In some ways El Hadji Sy’s paintings can be connected with gestural abstraction, but they never become a form of abstract expressionism. Even with paintings that appear as abstractions at first sight, one mostly finds an indexical trace of the artist’s body and, just as often, detects a fragment of reality. This representation, which in most of the works springs from a vegetal form, becomes part of the human body, or a kind of portrait. The gestural is an important aspect of El Hadji Sy’s work, but his painterly concerns are prompted by a more ‘performative’ approach to expression. In his own words, when painting he ‘enters the pictorial fact’, less as an author than as a corporeal participant. One could say that he is improvising in some sort of painterly choreography, building up towards a theme. He always begins with a gesture that is larger than the consummate deliberation of wrist and fingers, extending into the drama of gesticulations with his arms and the rest of his body. Though this gesture is light and delicate, it is also selfassured, with a dimension of intention as if the movement carries intelligence or knowledge from within. It ends up becoming an organic form that, in turn, hints at the human body. These curlicues, reminiscent of a botanic form and present in his paintings over so many years, are used by the artist more deliberately when painting human faces. Repeating the wreath-like gesture is an act of insistence for El Hadji Sy, not mere repetition. It is a way of finding a ‘painterly grammar’ by trying to recognise the knowledge concealed in his body language.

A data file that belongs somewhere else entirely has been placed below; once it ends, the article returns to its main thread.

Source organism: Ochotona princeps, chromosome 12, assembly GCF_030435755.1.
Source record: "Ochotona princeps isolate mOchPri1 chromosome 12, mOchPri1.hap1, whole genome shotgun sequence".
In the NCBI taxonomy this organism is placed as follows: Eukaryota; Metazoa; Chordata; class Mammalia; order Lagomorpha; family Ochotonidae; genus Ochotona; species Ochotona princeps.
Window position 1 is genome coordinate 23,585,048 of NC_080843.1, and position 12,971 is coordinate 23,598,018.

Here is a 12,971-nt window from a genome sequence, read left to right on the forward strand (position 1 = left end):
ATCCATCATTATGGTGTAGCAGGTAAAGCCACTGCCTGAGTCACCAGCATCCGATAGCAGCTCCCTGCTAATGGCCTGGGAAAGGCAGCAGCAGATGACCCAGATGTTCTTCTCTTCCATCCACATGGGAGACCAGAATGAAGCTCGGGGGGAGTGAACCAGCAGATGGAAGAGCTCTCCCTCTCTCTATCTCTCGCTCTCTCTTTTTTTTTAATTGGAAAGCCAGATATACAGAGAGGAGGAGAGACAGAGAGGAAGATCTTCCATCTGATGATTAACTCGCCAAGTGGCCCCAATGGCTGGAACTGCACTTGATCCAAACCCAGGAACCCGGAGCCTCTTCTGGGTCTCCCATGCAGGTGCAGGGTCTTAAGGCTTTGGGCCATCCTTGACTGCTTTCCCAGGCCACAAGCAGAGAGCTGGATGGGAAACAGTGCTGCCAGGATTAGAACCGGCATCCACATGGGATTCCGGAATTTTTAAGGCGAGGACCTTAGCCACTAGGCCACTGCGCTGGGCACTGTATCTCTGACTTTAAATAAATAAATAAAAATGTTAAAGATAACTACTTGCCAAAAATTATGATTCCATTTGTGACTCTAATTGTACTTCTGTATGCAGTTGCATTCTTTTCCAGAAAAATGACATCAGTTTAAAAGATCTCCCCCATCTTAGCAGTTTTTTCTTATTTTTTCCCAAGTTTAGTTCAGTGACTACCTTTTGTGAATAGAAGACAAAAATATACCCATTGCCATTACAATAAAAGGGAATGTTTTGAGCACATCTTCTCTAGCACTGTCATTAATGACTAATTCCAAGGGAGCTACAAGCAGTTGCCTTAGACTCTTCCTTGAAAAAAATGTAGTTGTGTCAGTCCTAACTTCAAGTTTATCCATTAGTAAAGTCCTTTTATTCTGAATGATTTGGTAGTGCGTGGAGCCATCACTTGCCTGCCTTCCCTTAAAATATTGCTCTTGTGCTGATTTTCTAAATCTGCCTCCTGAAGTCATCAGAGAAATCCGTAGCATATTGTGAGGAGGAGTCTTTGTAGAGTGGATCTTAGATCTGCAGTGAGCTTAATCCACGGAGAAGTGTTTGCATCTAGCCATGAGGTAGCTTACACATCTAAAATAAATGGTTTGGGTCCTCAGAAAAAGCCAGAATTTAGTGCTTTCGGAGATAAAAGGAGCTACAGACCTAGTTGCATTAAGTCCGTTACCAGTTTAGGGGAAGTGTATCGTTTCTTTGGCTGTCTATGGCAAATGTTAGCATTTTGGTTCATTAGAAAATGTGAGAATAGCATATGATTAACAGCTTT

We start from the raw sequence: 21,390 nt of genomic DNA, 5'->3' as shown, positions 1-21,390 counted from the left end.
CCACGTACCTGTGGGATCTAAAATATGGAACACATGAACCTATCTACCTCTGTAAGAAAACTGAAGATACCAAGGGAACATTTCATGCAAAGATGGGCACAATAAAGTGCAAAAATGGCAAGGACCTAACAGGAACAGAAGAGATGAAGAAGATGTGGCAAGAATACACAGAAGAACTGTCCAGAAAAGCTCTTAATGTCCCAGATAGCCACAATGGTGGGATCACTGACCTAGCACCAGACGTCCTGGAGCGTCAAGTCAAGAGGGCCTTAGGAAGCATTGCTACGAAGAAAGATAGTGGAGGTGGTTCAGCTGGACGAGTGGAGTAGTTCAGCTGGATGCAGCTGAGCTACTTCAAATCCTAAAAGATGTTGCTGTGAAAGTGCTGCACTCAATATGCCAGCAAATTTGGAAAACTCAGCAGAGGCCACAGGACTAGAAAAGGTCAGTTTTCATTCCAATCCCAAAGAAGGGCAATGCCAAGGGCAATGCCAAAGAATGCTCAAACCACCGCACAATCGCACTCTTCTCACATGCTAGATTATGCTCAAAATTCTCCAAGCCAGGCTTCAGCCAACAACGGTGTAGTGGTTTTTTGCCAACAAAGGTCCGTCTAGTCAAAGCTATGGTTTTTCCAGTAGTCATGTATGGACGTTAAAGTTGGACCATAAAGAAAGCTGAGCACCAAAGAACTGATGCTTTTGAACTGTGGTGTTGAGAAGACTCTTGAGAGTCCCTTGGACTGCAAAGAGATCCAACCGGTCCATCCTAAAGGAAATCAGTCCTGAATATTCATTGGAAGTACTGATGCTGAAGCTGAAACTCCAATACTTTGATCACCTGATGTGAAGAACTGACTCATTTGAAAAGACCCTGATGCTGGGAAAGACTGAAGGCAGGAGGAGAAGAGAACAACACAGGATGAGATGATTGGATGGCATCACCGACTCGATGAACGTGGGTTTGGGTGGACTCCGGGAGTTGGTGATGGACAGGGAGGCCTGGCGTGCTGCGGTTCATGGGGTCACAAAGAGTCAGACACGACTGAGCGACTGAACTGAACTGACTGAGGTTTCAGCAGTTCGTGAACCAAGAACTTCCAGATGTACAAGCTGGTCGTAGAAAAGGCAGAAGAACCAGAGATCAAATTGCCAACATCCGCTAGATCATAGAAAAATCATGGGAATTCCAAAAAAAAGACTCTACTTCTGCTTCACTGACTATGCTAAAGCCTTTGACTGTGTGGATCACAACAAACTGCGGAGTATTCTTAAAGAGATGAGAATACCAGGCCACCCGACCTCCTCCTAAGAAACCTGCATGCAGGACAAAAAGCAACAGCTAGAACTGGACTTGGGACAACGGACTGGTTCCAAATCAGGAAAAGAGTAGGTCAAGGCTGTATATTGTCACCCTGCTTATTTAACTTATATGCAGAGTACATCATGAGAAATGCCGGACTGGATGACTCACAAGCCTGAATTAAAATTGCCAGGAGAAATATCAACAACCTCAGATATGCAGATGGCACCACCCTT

The curving, curling formation is drawn with large elegant movements, an effortless effort that involves the whole body in a balancing act, in the mobilisation of a studied carelessness. Again, one might call this choreography rather than expression. El Hadji Sy extends the painting into the material world of both the painter and the beholder, and in so doing he shifts the basic relationship between painting and vision towards painting and the diligent body. We can dream up all the moves – the choreography – when looking at a painting by Sy. And although the images are traces of performance, for the viewer they are fully perceptible, in what Norman Bryson called the space of spectacle, the space of the Gaze.4 At the same time, the strokes also exist in another space, convergent with the body of the painter, his space. According to Bryson, it is exactly this choreographic space, the space of the studio, which Western painting negates by positing the body ‘only as content, never as source’.5 In the West, we are given the body to consume as picture through the Gaze: ‘the Gaze takes the body and returns it in altered form, as product, but never as production of work.’6 This choreographic space is also opened up for the participant-observer, the viewer, who is invited to abandon his place as a spectator and become the painter’s partner. The painter appears to give him his oeuvre as a terrain of play. But in order to be allowed to participate, the spectators must become players or dancers in turn. They must, metaphorically, learn to dance with the painting. …